on Wisconsin

Today’s the day Wisconsinites gather for more than a Packer game.  (Granted, Lambeau Field seems far more unifying.)  Today is the recall election for the state’s chief executive.  For more factual details on what has progressed to this point, please read our week old post entitled “Discerning What Is Wise.”  Today’s respectful opining focuses instead on what’s actually at stake.


In order to genuinely discern what’s at stake, step one is to whittle away the rhetoric.  If you read hyperbolic editorials or listen to the latest rhetorical robo-call, you may hear the following, actual claims:


“The Final Battle In The War Against Unions Is Underway”

“Wisconsin Can’t Wait”

“Governors Declare War on Nurses and Teachers”

“Governor of the Year:  Scott Walker”

“We Hate Walker!”


Scott Walker has been Wisconsin’s CEO for only 18 months, and yet, in that brief period of time, “America’s Dairyland” has been transformed into the national hotbed of polarized politics.  What’s synonymous with polarized, political hotbeds?  Rhetorical abundance.  Factual manipulation.  Limitless passion.  Record distortion.  And a total disrespect of dissenting opinion.


(Note:  more people in Wisconsin need to read the Intramuralist.)


Clearing away the rhetorical chaff, there exists no Wisconsin “war.”  Last I observed, while American armed forces fight bravely in Afghanistan, there is no war on women, no war on teachers, no war on Christmas, contraception, etc.  Let’s not disrespect our troops by claiming military conflict where it doesn’t exist.  Hence, there is no “war” in Wisconsin.  The origin of this conflict rests in the question of whether or not collective bargaining should be limited.  That is not war; that is a question… a question on which reasonable people disagree.


What is the long term impact of union contracts on state government?


And a secondary question that all reasonable people must also wrestle with:  do labor unions funnel money to their candidates who, if elected, then return the favor by approving overly generous contracts?


Stop.  Take a deep breath.  Refrain from emotional argument.


Our opinions on the appropriateness of collective bargaining limitations say nothing about how we feel about teachers.  That is an emotional argument simply serving to ratchet up the rhetorical volume.  I had some great teachers; in fact, thanks to clever Mr. Cunningham, I’m now consistently utilizing my genuine interest in current events!  And allow me to not speak solely of my own experience, as I’m also incredibly thankful for my sons’ educators, especially those who unselfishly empower my youngest, having special needs.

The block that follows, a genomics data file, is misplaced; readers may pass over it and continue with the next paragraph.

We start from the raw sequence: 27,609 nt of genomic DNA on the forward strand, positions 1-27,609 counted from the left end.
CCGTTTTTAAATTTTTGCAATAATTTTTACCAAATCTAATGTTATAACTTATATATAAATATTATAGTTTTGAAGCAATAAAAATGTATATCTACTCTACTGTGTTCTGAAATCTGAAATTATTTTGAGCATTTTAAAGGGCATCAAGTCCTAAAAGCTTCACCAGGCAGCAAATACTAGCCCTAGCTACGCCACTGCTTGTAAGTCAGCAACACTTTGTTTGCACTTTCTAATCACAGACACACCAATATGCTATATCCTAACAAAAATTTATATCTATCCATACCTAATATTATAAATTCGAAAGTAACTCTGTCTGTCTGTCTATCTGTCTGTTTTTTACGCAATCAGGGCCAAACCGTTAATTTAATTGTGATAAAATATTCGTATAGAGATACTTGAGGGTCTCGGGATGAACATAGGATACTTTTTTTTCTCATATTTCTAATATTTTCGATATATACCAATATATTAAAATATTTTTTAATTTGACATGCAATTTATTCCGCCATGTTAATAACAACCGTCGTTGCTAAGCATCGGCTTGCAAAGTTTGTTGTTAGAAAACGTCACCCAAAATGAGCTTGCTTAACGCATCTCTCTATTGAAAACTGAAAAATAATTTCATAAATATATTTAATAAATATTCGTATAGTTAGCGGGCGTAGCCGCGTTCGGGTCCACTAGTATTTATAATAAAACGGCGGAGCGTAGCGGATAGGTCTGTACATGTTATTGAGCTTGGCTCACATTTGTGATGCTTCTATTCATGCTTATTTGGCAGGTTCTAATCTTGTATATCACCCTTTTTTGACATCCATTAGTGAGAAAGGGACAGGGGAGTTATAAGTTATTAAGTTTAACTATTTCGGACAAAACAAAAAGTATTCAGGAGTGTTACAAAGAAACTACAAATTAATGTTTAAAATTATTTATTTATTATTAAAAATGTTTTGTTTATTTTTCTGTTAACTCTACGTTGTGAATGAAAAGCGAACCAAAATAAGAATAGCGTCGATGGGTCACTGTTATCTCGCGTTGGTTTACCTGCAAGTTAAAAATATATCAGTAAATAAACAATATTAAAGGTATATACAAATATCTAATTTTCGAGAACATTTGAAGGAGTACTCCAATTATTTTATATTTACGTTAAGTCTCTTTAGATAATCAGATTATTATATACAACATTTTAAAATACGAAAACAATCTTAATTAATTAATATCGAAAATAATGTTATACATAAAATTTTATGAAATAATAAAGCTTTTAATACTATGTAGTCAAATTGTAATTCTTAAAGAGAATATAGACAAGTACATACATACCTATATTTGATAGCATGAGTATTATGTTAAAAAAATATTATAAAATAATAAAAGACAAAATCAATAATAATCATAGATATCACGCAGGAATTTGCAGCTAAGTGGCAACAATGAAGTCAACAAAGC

Yet how we feel about our teachers does not correlate to the relevant question.  What is the long term impact of union contracts on state government?  How have public employee pensions and insurance affected state budgets?  Those questions must be asked and answered without all the rhetorical and emotional interference.


Notice California — a beautiful state currently strangled by massive debt.  Public pensions have been a significant contributor to this noose. (FYI:  Be careful when researching this issue; many partisan writers will claim an inaccurate percentage, omitting the key accounting issue of underfunding pensions, with some state funds scheduled to run out as early as 2017.)   According to Gov. Jerry Brown (D-CA), “Three times as many people are retiring as are entering the workforce. That arithmetic doesn’t add up. In addition, benefits, contributions and the age of retirement all have to balance. I don’t believe they do today. So we have to take action.”


Agree or disagree with the approach, the origin of the Badger political hotbed is a result of one state taking action.


Gov. Walker asked public employees (exempting law enforcement and firefighters) to pay 5.8% of their salary toward pensions and a minimum of 12.6% toward health insurance premiums.  Previously in Wisconsin, employees paid little to nothing for pensions and an average of 6% toward healthcare.  While the jury’s still out on long term implications, in these short 18 months, a clear majority of objective sources conclude that Wisconsin’s economic climate has improved.